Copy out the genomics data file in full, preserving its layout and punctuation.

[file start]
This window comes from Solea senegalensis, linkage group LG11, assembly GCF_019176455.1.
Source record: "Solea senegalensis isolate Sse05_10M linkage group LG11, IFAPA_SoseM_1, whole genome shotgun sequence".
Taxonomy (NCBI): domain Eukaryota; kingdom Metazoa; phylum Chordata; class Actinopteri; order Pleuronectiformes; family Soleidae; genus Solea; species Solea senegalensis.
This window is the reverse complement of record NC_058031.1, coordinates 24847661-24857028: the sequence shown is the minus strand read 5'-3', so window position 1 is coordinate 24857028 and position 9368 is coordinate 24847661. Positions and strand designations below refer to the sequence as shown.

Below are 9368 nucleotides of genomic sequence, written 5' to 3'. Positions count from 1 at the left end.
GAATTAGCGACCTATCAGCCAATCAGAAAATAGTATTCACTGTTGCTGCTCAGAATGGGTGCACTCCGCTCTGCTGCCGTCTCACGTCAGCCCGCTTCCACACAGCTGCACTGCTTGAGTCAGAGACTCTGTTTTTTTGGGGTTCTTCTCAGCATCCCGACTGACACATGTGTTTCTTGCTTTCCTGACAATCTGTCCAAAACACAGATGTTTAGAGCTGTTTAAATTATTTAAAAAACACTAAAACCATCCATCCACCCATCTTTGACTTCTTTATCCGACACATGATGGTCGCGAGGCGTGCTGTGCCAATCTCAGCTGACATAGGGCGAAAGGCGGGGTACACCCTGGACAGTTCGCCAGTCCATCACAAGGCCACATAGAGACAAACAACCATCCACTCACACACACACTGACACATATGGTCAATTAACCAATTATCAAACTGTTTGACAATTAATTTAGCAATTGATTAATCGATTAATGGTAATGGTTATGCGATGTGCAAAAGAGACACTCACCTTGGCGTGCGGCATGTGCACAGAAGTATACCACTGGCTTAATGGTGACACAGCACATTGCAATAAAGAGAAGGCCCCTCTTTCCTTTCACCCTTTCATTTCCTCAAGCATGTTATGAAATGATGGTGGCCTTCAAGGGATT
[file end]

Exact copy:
This window comes from Solea senegalensis, linkage group LG11, assembly GCF_019176455.1.
Source record: "Solea senegalensis isolate Sse05_10M linkage group LG11, IFAPA_SoseM_1, whole genome shotgun sequence".
Taxonomy (NCBI): domain Eukaryota; kingdom Metazoa; phylum Chordata; class Actinopteri; order Pleuronectiformes; family Soleidae; genus Solea; species Solea senegalensis.
This window is the reverse complement of record NC_058031.1, coordinates 24847661-24857028: the sequence shown is the minus strand read 5'-3', so window position 1 is coordinate 24857028 and position 9368 is coordinate 24847661. Positions and strand designations below refer to the sequence as shown.

Below are 9368 nucleotides of genomic sequence, written 5' to 3'. Positions count from 1 at the left end.
GAATTAGCGACCTATCAGCCAATCAGAAAATAGTATTCACTGTTGCTGCTCAGAATGGGTGCACTCCGCTCTGCTGCCGTCTCACGTCAGCCCGCTTCCACACAGCTGCACTGCTTGAGTCAGAGACTCTGTTTTTTTGGGGTTCTTCTCAGCATCCCGACTGACACATGTGTTTCTTGCTTTCCTGACAATCTGTCCAAAACACAGATGTTTAGAGCTGTTTAAATTATTTAAAAAACACTAAAACCATCCATCCACCCATCTTTGACTTCTTTATCCGACACATGATGGTCGCGAGGCGTGCTGTGCCAATCTCAGCTGACATAGGGCGAAAGGCGGGGTACACCCTGGACAGTTCGCCAGTCCATCACAAGGCCACATAGAGACAAACAACCATCCACTCACACACACACTGACACATATGGTCAATTAACCAATTATCAAACTGTTTGACAATTAATTTAGCAATTGATTAATCGATTAATGGTAATGGTTATGCGATGTGCAAAAGAGACACTCACCTTGGCGTGCGGCATGTGCACAGAAGTATACCACTGGCTTAATGGTGACACAGCACATTGCAATAAAGAGAAGGCCCCTCTTTCCTTTCACCCTTTCATTTCCTCAAGCATGTTATGAAATGATGGTGGCCTTCAAGGGATT